One SSE student then performed a Bharatanatayam Dance, to the song Gajavadhana Karuna Sadhana. Bharatanatayam is a South Indian classical form of dance, which is said to reveal spirituality through the physical and emotional body. The student’s dance involved acting out movements that mimicked those of an elephant, thus praising Lord Ganesha and his celestial origins.

The next presentation was from the children of Group 1, Year 1 entitled ‘A journey relating to Prayers’. Each student said a few words about prayers taught during their SSE classes had helped them develop as individuals. The format involved each student reciting a prayer and its corresponding bhajan, whilst in costume representing the various deities they were worshipping.

The last component of the programme was performed by the children of Group 3, in a drama titled ‘My Life is my Message’. The script followed the lives of three school children in the run up to their examinations. Whilst two of the students spent their time engaging in social activities and social media, the others helped out at home and set aside some time to revise. When the students got their exam results, the two girls who had idled away their time were disappointed with their marks, whilst the girl who had assisted with the household chores was delighted with hers. The students who had not done so well asked the other girl what her secret was. Here, various slokas from the Bhaja Govindam were interwoven with the storyline to demonstrate profound life lessons, for example the verse Sathsangtve… which explains the importance of good company and how this leads to de-attachment and eventually freedom from desires. Swami says that as students, we should prioritise our studies and place a ceiling on desires and limit time spent on social matters. In fact Swami has described Television as ‘televisham’, which means poison, thus reinforcing the idea that engaging in in righteous activities with like-minded people is highly important, in order to develop a good character. The message we took from this play was that SSE provides children with the tools necessary to engage in a process of discrimination and acknowledge, if not always choose, the right option.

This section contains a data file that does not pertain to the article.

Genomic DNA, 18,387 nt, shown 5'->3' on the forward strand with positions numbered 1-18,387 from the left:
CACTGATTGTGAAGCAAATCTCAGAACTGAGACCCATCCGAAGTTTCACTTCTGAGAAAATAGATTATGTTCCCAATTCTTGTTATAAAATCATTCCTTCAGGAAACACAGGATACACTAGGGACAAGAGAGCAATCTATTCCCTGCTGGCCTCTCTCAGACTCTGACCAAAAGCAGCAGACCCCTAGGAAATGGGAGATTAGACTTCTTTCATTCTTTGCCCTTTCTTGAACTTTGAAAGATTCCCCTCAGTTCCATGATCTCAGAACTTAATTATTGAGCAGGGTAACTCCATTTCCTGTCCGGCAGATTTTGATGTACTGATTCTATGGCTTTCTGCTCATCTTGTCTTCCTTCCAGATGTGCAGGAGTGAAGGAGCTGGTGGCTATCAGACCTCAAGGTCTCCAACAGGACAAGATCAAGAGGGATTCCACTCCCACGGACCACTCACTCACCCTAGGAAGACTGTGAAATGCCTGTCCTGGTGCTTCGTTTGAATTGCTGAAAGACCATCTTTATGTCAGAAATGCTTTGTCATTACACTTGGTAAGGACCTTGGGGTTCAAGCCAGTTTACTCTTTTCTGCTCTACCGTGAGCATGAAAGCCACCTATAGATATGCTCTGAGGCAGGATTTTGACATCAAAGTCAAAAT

The programme as presented by the SSE children involved a wider range of performances including the recitations of prayers, numerous plays and a dance presentation. The event concluded with all the SSE children making their offerings of ‘Love in the box’, which consisted of each child collecting written notes of some of the good deeds they had done.

A key theme that resonated with us throughout the programme was the importance of prayer, as it is a link to our Lord, a friendship that is never compromised. This has recently become increasingly more relevant, as Swami is no longer physically with us. Thus, prayer acts as a lifeline, to keep us in check and forward us on our journey of self-realisation.

Serena Jones & Arti Patel
Tooting Sai Centre